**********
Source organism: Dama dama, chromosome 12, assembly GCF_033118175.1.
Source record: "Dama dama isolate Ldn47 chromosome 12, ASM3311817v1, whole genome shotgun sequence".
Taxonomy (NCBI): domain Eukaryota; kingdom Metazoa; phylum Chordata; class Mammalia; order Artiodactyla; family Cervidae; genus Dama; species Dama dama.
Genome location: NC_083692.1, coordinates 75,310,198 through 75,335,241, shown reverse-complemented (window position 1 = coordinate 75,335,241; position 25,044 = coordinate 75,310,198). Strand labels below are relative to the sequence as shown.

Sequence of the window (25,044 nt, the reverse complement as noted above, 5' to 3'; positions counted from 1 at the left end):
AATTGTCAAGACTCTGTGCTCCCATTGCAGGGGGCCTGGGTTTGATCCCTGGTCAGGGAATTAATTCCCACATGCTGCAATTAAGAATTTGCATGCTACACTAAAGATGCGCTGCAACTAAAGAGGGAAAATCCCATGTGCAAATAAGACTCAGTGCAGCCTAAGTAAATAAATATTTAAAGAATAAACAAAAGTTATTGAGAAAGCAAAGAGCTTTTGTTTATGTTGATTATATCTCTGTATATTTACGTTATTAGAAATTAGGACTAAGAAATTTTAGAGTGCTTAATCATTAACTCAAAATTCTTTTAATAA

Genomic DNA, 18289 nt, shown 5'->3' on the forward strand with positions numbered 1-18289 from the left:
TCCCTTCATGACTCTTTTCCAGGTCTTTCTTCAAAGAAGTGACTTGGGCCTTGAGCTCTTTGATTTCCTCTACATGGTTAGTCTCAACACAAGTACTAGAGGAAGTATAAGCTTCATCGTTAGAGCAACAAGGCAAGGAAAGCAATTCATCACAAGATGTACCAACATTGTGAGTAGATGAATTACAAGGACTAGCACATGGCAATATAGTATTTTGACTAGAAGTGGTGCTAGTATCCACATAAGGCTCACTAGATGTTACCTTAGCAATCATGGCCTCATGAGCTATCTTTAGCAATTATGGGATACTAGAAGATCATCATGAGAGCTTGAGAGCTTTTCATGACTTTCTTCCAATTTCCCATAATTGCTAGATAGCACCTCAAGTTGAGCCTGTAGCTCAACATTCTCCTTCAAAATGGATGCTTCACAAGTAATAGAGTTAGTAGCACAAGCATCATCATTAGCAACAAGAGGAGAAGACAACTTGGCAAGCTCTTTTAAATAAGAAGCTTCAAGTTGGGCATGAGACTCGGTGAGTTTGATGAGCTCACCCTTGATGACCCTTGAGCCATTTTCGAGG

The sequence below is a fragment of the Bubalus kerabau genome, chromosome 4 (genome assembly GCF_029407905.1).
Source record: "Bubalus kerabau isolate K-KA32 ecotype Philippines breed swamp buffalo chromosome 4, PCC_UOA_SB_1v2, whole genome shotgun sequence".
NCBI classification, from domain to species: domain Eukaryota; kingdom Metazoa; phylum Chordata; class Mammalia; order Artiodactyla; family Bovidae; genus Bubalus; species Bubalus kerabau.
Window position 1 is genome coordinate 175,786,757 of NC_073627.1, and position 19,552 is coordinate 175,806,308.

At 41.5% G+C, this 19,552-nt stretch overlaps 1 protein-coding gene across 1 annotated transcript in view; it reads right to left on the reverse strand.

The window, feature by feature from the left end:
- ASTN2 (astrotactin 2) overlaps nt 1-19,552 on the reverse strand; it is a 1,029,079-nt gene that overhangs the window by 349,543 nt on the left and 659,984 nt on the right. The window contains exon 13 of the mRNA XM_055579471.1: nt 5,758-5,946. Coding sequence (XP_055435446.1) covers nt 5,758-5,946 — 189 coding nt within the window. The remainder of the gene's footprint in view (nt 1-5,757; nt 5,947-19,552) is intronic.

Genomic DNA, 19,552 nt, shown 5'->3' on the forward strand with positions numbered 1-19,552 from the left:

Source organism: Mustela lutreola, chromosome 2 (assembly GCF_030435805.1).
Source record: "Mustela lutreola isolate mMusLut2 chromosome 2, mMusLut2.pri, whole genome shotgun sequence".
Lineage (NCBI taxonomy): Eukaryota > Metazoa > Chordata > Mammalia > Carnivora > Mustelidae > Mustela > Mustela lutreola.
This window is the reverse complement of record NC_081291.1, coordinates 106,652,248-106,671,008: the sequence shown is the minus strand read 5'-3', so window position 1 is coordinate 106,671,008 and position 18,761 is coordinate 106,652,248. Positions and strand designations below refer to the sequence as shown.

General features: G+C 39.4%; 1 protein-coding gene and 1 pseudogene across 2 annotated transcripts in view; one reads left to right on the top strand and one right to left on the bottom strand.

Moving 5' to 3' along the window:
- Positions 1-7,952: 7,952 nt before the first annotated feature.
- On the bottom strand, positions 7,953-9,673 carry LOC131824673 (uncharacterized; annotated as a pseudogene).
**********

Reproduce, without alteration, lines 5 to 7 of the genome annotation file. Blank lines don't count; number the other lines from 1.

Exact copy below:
Sequence of the window (25,044 nt, the reverse complement as noted above, 5' to 3'; positions counted from 1 at the left end):
AATTGTCAAGACTCTGTGCTCCCATTGCAGGGGGCCTGGGTTTGATCCCTGGTCAGGGAATTAATTCCCACATGCTGCAATTAAGAATTTGCATGCTACACTAAAGATGCGCTGCAACTAAAGAGGGAAAATCCCATGTGCAAATAAGACTCAGTGCAGCCTAAGTAAATAAATATTTAAAGAATAAACAAAAGTTATTGAGAAAGCAAAGAGCTTTTGTTTATGTTGATTATATCTCTGTATATTTACGTTATTAGAAATTAGGACTAAGAAATTTTAGAGTGCTTAATCATTAACTCAAAATTCTTTTAATAA

Genomic DNA, 18289 nt, shown 5'->3' on the forward strand with positions numbered 1-18289 from the left: